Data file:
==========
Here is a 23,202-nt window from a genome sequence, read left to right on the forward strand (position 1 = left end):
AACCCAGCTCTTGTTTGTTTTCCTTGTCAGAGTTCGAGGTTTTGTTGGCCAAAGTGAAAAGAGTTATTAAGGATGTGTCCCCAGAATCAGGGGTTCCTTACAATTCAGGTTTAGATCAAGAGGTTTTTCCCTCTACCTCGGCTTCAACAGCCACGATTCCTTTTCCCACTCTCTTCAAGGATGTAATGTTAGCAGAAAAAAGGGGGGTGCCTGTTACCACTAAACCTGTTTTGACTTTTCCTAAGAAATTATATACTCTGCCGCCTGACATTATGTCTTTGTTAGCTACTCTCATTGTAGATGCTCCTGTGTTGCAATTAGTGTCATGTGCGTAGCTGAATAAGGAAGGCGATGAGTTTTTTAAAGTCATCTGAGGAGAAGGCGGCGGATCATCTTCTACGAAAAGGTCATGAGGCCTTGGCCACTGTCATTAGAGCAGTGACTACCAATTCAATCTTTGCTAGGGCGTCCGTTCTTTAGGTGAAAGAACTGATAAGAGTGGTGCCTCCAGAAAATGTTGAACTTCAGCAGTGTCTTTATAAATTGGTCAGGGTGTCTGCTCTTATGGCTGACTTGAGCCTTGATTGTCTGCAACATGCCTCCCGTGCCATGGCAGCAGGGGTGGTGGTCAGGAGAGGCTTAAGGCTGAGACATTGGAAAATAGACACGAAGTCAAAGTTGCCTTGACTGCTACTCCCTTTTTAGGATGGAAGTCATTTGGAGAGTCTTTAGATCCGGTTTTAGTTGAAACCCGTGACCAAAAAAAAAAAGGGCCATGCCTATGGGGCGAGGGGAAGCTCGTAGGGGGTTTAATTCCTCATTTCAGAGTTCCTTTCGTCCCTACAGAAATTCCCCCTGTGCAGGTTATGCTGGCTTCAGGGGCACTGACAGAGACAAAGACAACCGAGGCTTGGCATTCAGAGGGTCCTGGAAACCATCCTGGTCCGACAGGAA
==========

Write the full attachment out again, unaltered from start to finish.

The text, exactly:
Here is a 23,202-nt window from a genome sequence, read left to right on the forward strand (position 1 = left end):
AACCCAGCTCTTGTTTGTTTTCCTTGTCAGAGTTCGAGGTTTTGTTGGCCAAAGTGAAAAGAGTTATTAAGGATGTGTCCCCAGAATCAGGGGTTCCTTACAATTCAGGTTTAGATCAAGAGGTTTTTCCCTCTACCTCGGCTTCAACAGCCACGATTCCTTTTCCCACTCTCTTCAAGGATGTAATGTTAGCAGAAAAAAGGGGGGTGCCTGTTACCACTAAACCTGTTTTGACTTTTCCTAAGAAATTATATACTCTGCCGCCTGACATTATGTCTTTGTTAGCTACTCTCATTGTAGATGCTCCTGTGTTGCAATTAGTGTCATGTGCGTAGCTGAATAAGGAAGGCGATGAGTTTTTTAAAGTCATCTGAGGAGAAGGCGGCGGATCATCTTCTACGAAAAGGTCATGAGGCCTTGGCCACTGTCATTAGAGCAGTGACTACCAATTCAATCTTTGCTAGGGCGTCCGTTCTTTAGGTGAAAGAACTGATAAGAGTGGTGCCTCCAGAAAATGTTGAACTTCAGCAGTGTCTTTATAAATTGGTCAGGGTGTCTGCTCTTATGGCTGACTTGAGCCTTGATTGTCTGCAACATGCCTCCCGTGCCATGGCAGCAGGGGTGGTGGTCAGGAGAGGCTTAAGGCTGAGACATTGGAAAATAGACACGAAGTCAAAGTTGCCTTGACTGCTACTCCCTTTTTAGGATGGAAGTCATTTGGAGAGTCTTTAGATCCGGTTTTAGTTGAAACCCGTGACCAAAAAAAAAAAGGGCCATGCCTATGGGGCGAGGGGAAGCTCGTAGGGGGTTTAATTCCTCATTTCAGAGTTCCTTTCGTCCCTACAGAAATTCCCCCTGTGCAGGTTATGCTGGCTTCAGGGGCACTGACAGAGACAAAGACAACCGAGGCTTGGCATTCAGAGGGTCCTGGAAACCATCCTGGTCCGACAGGAA